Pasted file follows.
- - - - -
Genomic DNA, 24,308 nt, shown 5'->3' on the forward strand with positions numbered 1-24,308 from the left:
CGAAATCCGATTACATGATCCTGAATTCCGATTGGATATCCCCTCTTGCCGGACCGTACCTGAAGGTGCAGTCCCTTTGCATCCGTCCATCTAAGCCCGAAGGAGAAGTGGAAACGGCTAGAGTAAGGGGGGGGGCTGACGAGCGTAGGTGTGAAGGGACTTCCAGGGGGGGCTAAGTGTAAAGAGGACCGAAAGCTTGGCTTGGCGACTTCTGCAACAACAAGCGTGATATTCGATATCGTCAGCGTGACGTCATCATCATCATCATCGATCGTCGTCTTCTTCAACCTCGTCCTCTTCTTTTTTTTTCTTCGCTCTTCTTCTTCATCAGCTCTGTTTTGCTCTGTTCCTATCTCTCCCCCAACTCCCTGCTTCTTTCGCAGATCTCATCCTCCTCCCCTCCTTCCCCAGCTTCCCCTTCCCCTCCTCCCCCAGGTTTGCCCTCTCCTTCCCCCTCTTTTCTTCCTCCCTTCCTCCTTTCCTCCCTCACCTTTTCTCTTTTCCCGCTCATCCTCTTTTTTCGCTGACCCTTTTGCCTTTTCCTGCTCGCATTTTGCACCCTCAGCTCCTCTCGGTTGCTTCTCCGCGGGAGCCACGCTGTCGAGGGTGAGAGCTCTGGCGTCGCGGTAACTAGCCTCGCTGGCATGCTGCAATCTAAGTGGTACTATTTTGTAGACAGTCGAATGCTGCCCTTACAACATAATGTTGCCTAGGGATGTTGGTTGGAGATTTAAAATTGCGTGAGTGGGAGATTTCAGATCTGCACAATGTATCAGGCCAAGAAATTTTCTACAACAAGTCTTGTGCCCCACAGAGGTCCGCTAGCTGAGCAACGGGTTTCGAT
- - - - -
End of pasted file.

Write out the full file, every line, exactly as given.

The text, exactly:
Genomic DNA, 24,308 nt, shown 5'->3' on the forward strand with positions numbered 1-24,308 from the left:
CGAAATCCGATTACATGATCCTGAATTCCGATTGGATATCCCCTCTTGCCGGACCGTACCTGAAGGTGCAGTCCCTTTGCATCCGTCCATCTAAGCCCGAAGGAGAAGTGGAAACGGCTAGAGTAAGGGGGGGGGCTGACGAGCGTAGGTGTGAAGGGACTTCCAGGGGGGGCTAAGTGTAAAGAGGACCGAAAGCTTGGCTTGGCGACTTCTGCAACAACAAGCGTGATATTCGATATCGTCAGCGTGACGTCATCATCATCATCATCGATCGTCGTCTTCTTCAACCTCGTCCTCTTCTTTTTTTTTCTTCGCTCTTCTTCTTCATCAGCTCTGTTTTGCTCTGTTCCTATCTCTCCCCCAACTCCCTGCTTCTTTCGCAGATCTCATCCTCCTCCCCTCCTTCCCCAGCTTCCCCTTCCCCTCCTCCCCCAGGTTTGCCCTCTCCTTCCCCCTCTTTTCTTCCTCCCTTCCTCCTTTCCTCCCTCACCTTTTCTCTTTTCCCGCTCATCCTCTTTTTTCGCTGACCCTTTTGCCTTTTCCTGCTCGCATTTTGCACCCTCAGCTCCTCTCGGTTGCTTCTCCGCGGGAGCCACGCTGTCGAGGGTGAGAGCTCTGGCGTCGCGGTAACTAGCCTCGCTGGCATGCTGCAATCTAAGTGGTACTATTTTGTAGACAGTCGAATGCTGCCCTTACAACATAATGTTGCCTAGGGATGTTGGTTGGAGATTTAAAATTGCGTGAGTGGGAGATTTCAGATCTGCACAATGTATCAGGCCAAGAAATTTTCTACAACAAGTCTTGTGCCCCACAGAGGTCCGCTAGCTGAGCAACGGGTTTCGAT